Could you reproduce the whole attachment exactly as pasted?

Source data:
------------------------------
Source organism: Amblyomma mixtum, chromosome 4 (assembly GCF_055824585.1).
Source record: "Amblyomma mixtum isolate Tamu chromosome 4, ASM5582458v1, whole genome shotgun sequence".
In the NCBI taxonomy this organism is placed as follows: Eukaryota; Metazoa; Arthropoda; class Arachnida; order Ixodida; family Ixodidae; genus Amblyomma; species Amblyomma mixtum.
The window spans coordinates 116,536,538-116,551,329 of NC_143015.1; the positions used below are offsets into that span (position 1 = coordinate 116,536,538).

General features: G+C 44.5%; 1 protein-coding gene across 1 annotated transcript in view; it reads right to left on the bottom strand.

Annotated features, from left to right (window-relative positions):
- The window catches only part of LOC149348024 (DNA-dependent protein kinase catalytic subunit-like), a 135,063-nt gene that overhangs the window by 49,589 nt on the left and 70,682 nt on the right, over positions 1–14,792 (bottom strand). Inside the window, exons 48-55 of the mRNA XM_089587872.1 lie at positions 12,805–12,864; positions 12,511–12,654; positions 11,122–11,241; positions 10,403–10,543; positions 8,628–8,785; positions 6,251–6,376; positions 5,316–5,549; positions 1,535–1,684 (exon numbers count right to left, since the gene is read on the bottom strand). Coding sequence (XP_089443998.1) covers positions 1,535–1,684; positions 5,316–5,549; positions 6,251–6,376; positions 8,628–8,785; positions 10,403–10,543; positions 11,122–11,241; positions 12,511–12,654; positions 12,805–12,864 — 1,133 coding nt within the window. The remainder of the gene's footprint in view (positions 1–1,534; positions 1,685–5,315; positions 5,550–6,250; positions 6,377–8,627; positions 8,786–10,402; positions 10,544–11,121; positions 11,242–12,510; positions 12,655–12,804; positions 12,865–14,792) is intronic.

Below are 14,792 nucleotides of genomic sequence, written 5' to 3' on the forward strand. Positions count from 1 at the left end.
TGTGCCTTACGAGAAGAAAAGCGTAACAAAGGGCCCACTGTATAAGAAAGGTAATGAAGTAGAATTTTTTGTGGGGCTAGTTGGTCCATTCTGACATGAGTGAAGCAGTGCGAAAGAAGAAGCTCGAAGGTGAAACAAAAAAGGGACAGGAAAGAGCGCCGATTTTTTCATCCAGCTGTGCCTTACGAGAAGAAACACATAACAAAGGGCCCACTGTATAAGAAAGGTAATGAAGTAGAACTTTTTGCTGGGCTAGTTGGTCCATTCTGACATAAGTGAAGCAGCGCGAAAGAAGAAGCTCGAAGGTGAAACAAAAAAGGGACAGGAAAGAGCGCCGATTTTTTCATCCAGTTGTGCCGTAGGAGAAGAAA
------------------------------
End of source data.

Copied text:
Source organism: Amblyomma mixtum, chromosome 4 (assembly GCF_055824585.1).
Source record: "Amblyomma mixtum isolate Tamu chromosome 4, ASM5582458v1, whole genome shotgun sequence".
In the NCBI taxonomy this organism is placed as follows: Eukaryota; Metazoa; Arthropoda; class Arachnida; order Ixodida; family Ixodidae; genus Amblyomma; species Amblyomma mixtum.
The window spans coordinates 116,536,538-116,551,329 of NC_143015.1; the positions used below are offsets into that span (position 1 = coordinate 116,536,538).

General features: G+C 44.5%; 1 protein-coding gene across 1 annotated transcript in view; it reads right to left on the bottom strand.

Annotated features, from left to right (window-relative positions):
- The window catches only part of LOC149348024 (DNA-dependent protein kinase catalytic subunit-like), a 135,063-nt gene that overhangs the window by 49,589 nt on the left and 70,682 nt on the right, over positions 1–14,792 (bottom strand). Inside the window, exons 48-55 of the mRNA XM_089587872.1 lie at positions 12,805–12,864; positions 12,511–12,654; positions 11,122–11,241; positions 10,403–10,543; positions 8,628–8,785; positions 6,251–6,376; positions 5,316–5,549; positions 1,535–1,684 (exon numbers count right to left, since the gene is read on the bottom strand). Coding sequence (XP_089443998.1) covers positions 1,535–1,684; positions 5,316–5,549; positions 6,251–6,376; positions 8,628–8,785; positions 10,403–10,543; positions 11,122–11,241; positions 12,511–12,654; positions 12,805–12,864 — 1,133 coding nt within the window. The remainder of the gene's footprint in view (positions 1–1,534; positions 1,685–5,315; positions 5,550–6,250; positions 6,377–8,627; positions 8,786–10,402; positions 10,544–11,121; positions 11,242–12,510; positions 12,655–12,804; positions 12,865–14,792) is intronic.

Below are 14,792 nucleotides of genomic sequence, written 5' to 3' on the forward strand. Positions count from 1 at the left end.
TGTGCCTTACGAGAAGAAAAGCGTAACAAAGGGCCCACTGTATAAGAAAGGTAATGAAGTAGAATTTTTTGTGGGGCTAGTTGGTCCATTCTGACATGAGTGAAGCAGTGCGAAAGAAGAAGCTCGAAGGTGAAACAAAAAAGGGACAGGAAAGAGCGCCGATTTTTTCATCCAGCTGTGCCTTACGAGAAGAAACACATAACAAAGGGCCCACTGTATAAGAAAGGTAATGAAGTAGAACTTTTTGCTGGGCTAGTTGGTCCATTCTGACATAAGTGAAGCAGCGCGAAAGAAGAAGCTCGAAGGTGAAACAAAAAAGGGACAGGAAAGAGCGCCGATTTTTTCATCCAGTTGTGCCGTAGGAGAAGAAA